Usually professionals from the government sector, non-profit and academia can land a top slot in enterprises looking for external advisors from diverse fields to contribute ideas and ensure fairness of commercial AI applications.  Well, professionals who have a strong technical background in AI are well-suited to develop and oversee AI ethics committee and evaluate the recommendations posed by the team.

Now, how can these professionals sharpen their skills and hone their credibility?

  • According to Miles Brundage, as the economic relevance of AI increases, there will be a need for voices from different backgrounds to ensure fairness and ethics.
  • One can one can start by doing short-term policy research, Brundage proposes and staying tuned to the ever-evolving AI landscape.
  • One can also brush up AI and ML skills by doing online certifications and sharpening the AI speak
  • Keep a tab coming from well-known research companies like DeepMind, Google, NVIDIA
  • Try working closely with AI’s technical experts and gain an understanding of conceptual frameworks that would be needed to develop an AI policy framework
  • Brush up on the political science skills, develop stronger research and policy development skills
  • According to Brundage, graduates and undergraduates should look back on the international cyber-conflict to draw inspiration on how devising long-term AI policy
  • He also says tools like statistical analysis and game theory can prove useful for doing AI policy analysis.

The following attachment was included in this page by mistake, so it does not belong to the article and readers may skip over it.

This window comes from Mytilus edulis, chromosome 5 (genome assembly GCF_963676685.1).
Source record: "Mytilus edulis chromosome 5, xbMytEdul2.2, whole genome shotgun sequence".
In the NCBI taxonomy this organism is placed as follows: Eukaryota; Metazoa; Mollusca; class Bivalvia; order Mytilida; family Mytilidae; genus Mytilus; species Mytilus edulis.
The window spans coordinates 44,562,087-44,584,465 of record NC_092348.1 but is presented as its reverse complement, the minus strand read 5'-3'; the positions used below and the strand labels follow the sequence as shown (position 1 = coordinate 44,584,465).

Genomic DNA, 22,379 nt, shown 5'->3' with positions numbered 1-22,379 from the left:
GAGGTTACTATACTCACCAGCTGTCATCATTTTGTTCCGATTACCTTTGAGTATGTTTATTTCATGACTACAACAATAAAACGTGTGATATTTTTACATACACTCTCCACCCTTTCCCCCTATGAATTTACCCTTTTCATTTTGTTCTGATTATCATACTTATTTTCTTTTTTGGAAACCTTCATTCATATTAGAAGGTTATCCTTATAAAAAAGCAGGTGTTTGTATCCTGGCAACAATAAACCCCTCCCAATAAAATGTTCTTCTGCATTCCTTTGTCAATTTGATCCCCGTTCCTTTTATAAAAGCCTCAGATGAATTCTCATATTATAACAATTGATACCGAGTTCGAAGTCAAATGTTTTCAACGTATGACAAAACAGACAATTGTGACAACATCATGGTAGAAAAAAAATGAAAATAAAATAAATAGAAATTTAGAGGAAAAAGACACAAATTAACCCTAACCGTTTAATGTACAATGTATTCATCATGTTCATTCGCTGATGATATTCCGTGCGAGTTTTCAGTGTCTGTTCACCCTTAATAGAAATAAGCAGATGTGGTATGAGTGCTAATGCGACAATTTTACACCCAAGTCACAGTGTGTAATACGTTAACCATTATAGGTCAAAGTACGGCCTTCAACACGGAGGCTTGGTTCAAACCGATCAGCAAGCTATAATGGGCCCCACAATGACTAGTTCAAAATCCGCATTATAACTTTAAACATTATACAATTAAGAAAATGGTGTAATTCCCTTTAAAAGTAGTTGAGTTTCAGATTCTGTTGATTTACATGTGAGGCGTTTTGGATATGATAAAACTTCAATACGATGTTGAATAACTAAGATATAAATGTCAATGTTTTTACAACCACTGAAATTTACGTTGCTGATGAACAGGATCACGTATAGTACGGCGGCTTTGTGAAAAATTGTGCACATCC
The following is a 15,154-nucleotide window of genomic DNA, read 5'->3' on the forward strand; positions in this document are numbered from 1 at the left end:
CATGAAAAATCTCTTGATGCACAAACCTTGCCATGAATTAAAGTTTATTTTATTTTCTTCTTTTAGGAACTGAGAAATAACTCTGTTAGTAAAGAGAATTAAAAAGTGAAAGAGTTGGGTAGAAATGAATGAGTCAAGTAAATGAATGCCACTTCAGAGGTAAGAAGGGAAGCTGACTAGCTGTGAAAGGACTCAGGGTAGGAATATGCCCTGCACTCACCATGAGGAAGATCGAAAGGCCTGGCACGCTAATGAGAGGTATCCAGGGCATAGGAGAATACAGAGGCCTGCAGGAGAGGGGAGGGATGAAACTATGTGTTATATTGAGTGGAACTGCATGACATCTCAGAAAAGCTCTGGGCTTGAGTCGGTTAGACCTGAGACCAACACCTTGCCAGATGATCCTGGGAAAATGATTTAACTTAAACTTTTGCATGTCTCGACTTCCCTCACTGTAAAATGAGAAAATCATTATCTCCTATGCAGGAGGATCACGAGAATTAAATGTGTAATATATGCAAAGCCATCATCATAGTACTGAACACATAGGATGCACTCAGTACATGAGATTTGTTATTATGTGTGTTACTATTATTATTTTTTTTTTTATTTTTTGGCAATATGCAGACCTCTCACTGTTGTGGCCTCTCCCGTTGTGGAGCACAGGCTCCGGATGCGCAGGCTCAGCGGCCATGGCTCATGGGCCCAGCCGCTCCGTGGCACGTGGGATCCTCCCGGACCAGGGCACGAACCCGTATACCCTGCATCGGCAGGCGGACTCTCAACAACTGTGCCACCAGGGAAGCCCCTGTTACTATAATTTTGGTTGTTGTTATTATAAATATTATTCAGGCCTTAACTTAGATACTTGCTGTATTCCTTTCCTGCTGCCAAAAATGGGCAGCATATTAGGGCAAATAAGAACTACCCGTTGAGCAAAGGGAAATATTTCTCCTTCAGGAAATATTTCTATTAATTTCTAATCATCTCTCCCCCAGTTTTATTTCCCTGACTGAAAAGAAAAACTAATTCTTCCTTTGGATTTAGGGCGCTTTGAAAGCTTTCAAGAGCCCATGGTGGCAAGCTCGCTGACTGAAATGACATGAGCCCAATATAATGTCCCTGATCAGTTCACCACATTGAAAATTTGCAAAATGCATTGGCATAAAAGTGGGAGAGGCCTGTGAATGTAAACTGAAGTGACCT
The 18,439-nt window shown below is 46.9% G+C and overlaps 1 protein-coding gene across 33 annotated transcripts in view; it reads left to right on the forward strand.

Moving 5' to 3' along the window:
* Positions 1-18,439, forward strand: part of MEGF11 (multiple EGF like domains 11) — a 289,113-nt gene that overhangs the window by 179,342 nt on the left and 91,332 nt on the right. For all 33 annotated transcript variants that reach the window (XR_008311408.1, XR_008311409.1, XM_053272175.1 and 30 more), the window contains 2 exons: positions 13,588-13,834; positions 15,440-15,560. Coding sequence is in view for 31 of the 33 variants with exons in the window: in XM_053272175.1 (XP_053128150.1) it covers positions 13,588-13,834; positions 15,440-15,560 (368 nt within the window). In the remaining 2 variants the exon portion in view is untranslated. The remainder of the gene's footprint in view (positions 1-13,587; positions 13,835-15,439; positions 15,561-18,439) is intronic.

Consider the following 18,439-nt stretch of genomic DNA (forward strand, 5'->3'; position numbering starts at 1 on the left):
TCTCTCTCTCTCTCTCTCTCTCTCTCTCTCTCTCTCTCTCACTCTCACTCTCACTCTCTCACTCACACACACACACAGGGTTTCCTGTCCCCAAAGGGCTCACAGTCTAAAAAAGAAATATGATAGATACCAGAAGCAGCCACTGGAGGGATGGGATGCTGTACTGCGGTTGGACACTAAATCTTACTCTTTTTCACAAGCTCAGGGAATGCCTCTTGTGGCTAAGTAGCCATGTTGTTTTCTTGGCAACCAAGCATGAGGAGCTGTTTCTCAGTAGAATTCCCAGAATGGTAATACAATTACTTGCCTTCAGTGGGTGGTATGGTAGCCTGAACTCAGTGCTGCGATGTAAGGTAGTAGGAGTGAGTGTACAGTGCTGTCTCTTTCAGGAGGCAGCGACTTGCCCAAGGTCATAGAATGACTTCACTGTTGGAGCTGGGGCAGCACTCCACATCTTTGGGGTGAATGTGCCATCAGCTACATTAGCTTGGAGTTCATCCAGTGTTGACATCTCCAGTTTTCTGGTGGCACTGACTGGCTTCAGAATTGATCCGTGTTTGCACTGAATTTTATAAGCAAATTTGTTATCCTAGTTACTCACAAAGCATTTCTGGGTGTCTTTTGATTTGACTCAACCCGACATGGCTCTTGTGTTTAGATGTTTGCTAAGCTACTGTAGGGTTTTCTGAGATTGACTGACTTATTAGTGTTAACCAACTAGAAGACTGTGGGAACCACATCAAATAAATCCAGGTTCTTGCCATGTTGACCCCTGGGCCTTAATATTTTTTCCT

• People from law, economics and social sciences background can make a shift towards this career
  • Lastly, sign up for an AI ethics course – a lot of universities such as Stanford, Cornell, Harvard, University of Edinburgh & online courses offer undergraduate and graduate level programs.

Where can one expect the most job openings?

From consulting firms such as Deloitte, McKinsey, Nielsen to government think tanks (Niti Aayog, AI Task Force) to academic institutions (Wadhwani Institute for AI — India’s first AI research centre), enterprises and India’s robotics startups, there is a growing need for AI strategists and policymakers who can straddle the field of law, governance, ethics and policy-making. Besides these areas, external advisors can also pursue opportunities in for-profit organizations/government bodies that keep an eye on competing nations and the changing landscape of AI.


Richa Bhatia
Richa Bhatia is a seasoned journalist with six-years experience in reportage and news coverage and has had stints at Times of India and The Indian Express. She is an avid reader, mum to a feisty two-year-old and loves writing about the next-gen technology that is shaping our world.